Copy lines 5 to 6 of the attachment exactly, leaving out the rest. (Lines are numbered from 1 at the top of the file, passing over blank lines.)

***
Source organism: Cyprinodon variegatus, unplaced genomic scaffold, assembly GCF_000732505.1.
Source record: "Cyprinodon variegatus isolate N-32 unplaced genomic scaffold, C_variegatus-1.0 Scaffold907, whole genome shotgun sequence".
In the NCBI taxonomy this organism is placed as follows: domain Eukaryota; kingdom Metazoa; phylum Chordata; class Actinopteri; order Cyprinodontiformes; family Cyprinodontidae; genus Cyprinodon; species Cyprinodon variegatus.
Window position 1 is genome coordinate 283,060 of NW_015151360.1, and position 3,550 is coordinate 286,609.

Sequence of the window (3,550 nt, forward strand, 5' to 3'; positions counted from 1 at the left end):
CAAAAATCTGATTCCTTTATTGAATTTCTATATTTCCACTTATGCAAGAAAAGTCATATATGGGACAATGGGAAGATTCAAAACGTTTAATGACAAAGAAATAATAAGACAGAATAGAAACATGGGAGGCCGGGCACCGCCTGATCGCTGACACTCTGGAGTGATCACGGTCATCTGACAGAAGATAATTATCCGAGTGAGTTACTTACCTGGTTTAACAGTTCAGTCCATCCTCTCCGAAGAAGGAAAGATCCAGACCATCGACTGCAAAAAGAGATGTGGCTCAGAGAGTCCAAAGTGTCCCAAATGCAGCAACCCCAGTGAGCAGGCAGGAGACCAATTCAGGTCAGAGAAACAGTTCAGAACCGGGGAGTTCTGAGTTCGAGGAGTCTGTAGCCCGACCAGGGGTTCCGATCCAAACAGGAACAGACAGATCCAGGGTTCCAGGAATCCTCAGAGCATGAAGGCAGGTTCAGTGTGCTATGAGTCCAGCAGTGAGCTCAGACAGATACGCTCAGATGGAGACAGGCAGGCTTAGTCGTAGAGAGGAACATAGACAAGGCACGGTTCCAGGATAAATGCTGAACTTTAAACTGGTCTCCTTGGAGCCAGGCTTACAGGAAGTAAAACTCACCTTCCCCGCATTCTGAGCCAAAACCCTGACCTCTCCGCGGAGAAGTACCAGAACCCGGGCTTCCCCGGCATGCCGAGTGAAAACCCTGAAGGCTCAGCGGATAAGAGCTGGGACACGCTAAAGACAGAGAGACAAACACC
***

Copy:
Sequence of the window (3,550 nt, forward strand, 5' to 3'; positions counted from 1 at the left end):
CAAAAATCTGATTCCTTTATTGAATTTCTATATTTCCACTTATGCAAGAAAAGTCATATATGGGACAATGGGAAGATTCAAAACGTTTAATGACAAAGAAATAATAAGACAGAATAGAAACATGGGAGGCCGGGCACCGCCTGATCGCTGACACTCTGGAGTGATCACGGTCATCTGACAGAAGATAATTATCCGAGTGAGTTACTTACCTGGTTTAACAGTTCAGTCCATCCTCTCCGAAGAAGGAAAGATCCAGACCATCGACTGCAAAAAGAGATGTGGCTCAGAGAGTCCAAAGTGTCCCAAATGCAGCAACCCCAGTGAGCAGGCAGGAGACCAATTCAGGTCAGAGAAACAGTTCAGAACCGGGGAGTTCTGAGTTCGAGGAGTCTGTAGCCCGACCAGGGGTTCCGATCCAAACAGGAACAGACAGATCCAGGGTTCCAGGAATCCTCAGAGCATGAAGGCAGGTTCAGTGTGCTATGAGTCCAGCAGTGAGCTCAGACAGATACGCTCAGATGGAGACAGGCAGGCTTAGTCGTAGAGAGGAACATAGACAAGGCACGGTTCCAGGATAAATGCTGAACTTTAAACTGGTCTCCTTGGAGCCAGGCTTACAGGAAGTAAAACTCACCTTCCCCGCATTCTGAGCCAAAACCCTGACCTCTCCGCGGAGAAGTACCAGAACCCGGGCTTCCCCGGCATGCCGAGTGAAAACCCTGAAGGCTCAGCGGATAAGAGCTGGGACACGCTAAAGACAGAGAGACAAACACC